(Bloomberg) -- Mercon Coffee Corp., a major global trader, filed for Chapter 11 bankruptcy in New York as supply disruptions, steep price moves and higher borrowing costs throughout the pandemic eroded the firm’s ability to pay its debt on time in full.
The Netherlands-based green coffee supplier listed liabilities of $357 million in its court documents. The bankruptcy filing lets Mercon keep operating while it pursues an “orderly sale of its assets.” The company has listed possessions worth a total $359 million.
Mercon has fallen victim to a series of events that followed the eruption of the Covid-19 pandemic. In 2021, the company ramped up inventories — and borrowed extra money to fund the endeavor — as part of efforts to mitigate the impact of logistical bottlenecks on coffee deliveries. The trader was eventually left with excess supplies of the commodity, which it sold at a loss. A surge in interest rates and a subsequent slump in coffee prices further weighed down the company.
Chief Executive Officer Oscar Sevilla said in a Wednesday letter to clients seen by Bloomberg News that “the macroeconomic factors working against Mercon have persisted for longer than expected, and lenders have elected not to extend credit agreements, resulting in extremely tight working capital conditions.” He also cited “an exceptionally challenging operating environment” during the past three years.
Mercon traces its roots to coffee farms in Nicaragua 150 years ago and has since expanded throughout the supply chain, according to court papers. More recently, it led production of the robusta-type bean in Nicaragua and offered financing to farmers there.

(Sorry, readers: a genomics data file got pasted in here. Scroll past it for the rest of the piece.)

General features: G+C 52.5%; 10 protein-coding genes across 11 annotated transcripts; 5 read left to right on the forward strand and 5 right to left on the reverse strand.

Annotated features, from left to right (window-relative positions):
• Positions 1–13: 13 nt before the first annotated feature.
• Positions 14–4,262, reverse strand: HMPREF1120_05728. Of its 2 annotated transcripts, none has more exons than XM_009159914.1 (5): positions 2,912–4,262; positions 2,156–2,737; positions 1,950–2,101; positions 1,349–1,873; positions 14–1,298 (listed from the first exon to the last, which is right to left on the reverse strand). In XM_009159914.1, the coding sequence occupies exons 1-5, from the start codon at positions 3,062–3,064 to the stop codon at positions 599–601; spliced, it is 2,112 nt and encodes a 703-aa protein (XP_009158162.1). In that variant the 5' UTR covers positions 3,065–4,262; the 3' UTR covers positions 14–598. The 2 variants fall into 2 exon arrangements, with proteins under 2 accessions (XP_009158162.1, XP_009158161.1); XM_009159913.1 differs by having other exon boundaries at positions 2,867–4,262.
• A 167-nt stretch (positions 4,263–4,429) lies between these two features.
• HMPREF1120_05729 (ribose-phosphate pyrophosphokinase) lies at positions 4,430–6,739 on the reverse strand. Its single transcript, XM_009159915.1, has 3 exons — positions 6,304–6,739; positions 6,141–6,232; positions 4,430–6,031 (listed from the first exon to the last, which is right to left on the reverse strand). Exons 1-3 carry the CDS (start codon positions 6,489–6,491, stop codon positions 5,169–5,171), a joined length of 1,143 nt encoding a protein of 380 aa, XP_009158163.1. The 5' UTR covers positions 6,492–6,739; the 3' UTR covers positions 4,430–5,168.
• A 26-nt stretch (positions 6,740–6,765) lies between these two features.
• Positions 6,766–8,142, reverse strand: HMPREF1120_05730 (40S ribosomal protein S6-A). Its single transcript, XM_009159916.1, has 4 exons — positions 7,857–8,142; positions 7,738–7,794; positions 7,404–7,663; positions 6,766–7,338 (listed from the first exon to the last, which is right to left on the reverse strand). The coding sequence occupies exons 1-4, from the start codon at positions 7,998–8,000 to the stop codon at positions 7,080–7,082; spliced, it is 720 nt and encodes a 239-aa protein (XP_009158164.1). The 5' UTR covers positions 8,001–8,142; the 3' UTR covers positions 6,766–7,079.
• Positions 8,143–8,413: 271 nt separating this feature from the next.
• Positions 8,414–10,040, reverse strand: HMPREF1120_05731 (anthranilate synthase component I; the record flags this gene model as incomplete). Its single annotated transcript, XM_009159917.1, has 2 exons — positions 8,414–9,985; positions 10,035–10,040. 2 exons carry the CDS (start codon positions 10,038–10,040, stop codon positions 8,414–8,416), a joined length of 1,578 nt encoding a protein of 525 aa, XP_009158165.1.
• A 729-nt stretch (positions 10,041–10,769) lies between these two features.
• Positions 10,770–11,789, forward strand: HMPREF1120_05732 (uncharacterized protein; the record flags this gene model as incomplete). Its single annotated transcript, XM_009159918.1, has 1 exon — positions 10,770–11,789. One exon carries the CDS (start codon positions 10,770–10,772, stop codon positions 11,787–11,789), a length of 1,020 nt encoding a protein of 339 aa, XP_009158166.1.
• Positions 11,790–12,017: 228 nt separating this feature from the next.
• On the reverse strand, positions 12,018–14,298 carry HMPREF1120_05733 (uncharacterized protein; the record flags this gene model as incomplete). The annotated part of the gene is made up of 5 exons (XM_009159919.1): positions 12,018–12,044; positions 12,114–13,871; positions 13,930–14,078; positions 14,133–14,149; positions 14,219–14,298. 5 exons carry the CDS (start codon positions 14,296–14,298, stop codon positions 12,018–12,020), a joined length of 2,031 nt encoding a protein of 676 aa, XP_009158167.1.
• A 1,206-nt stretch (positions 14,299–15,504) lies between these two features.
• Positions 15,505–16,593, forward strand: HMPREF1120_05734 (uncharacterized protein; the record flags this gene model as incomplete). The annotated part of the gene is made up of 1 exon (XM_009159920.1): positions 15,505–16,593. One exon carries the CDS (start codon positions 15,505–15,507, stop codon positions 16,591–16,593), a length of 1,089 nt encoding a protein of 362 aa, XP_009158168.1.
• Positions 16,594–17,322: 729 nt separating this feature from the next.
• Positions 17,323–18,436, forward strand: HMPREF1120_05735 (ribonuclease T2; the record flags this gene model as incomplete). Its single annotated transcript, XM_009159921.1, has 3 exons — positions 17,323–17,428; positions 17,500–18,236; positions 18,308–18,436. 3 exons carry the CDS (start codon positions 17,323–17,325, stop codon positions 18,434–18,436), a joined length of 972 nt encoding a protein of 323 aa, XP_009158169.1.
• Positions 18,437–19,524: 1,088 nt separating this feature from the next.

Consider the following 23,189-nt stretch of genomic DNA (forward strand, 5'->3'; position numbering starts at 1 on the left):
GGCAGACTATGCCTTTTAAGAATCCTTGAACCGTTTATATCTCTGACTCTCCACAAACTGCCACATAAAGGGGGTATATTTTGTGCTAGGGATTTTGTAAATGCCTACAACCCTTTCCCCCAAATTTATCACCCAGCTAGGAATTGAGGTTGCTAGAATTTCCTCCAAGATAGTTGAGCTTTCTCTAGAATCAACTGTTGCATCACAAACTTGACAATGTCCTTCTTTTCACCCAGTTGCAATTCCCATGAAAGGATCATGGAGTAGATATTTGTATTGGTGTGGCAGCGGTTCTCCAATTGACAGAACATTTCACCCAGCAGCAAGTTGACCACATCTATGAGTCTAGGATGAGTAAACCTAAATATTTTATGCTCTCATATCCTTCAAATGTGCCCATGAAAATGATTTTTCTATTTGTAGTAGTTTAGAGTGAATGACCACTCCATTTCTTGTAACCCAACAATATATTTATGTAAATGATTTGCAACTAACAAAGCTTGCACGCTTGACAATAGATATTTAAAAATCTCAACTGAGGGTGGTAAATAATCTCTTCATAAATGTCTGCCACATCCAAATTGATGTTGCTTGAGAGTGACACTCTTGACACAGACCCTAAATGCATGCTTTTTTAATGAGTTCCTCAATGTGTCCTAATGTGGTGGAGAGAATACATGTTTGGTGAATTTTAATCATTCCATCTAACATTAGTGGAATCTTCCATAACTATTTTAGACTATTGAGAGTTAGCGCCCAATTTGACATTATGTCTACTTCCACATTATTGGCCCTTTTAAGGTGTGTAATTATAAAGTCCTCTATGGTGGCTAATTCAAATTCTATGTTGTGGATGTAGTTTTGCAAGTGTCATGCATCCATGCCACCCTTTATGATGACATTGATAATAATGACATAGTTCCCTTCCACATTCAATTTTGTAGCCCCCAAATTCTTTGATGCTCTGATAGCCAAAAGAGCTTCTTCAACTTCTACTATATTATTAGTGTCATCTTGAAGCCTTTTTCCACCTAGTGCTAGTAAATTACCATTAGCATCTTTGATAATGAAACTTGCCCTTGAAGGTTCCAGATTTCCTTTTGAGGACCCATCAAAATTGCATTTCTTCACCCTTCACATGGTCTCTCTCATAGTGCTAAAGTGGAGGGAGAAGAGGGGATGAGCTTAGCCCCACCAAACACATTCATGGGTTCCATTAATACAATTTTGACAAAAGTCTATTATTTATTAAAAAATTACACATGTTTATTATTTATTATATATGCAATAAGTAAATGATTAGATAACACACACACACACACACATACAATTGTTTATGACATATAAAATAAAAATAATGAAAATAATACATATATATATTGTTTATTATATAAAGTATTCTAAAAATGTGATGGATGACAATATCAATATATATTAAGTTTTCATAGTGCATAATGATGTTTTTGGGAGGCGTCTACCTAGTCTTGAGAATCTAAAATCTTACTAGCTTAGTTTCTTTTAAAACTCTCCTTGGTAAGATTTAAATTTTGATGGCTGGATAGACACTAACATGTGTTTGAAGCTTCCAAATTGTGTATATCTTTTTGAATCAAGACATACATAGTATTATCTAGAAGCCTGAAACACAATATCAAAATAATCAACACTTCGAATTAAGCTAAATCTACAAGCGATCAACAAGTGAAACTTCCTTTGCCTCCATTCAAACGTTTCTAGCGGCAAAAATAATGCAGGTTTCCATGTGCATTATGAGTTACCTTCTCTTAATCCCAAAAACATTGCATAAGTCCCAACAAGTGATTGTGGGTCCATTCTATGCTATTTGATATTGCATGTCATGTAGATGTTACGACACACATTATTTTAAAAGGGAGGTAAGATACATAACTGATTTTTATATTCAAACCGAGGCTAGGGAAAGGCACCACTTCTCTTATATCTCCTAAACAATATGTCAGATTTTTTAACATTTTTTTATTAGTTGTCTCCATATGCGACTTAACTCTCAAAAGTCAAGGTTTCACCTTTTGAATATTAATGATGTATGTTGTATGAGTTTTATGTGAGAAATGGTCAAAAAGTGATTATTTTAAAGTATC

The fallout from the bankruptcy could have ripple effects on farmers in Central America, where agriculture is a major sector of the economy.
The biggest chunk of Mercon’s liabilities is $202.5 million under a Rabobank secured credit facility. Mercon said in its bankruptcy petition that its biggest unsecured creditors include a Nicaraguan unit of Banco Lafise SA as well as CrowdOut Capital LLC, London Forfaiting Co. and sustainability-focused investment fund &Green.
Mercon in 2019 became one of the first commodity suppliers in the US to issue a sustainability-linked credit facility, according to court papers. The pricing of the facility was tied to sustainability metrics.
Representatives for Mercon didn’t respond to requests for comment. Rabobank declined to comment.
The case is Mercon Coffee Corp., 23-11945, US Bankruptcy Court for the Southern District of New York (Manhattan).
--With assistance from Giulia Morpurgo, Isis Almeida, Cagan Koc and Gerson Freitas Jr..
(Updates with more details starting in second paragraph)
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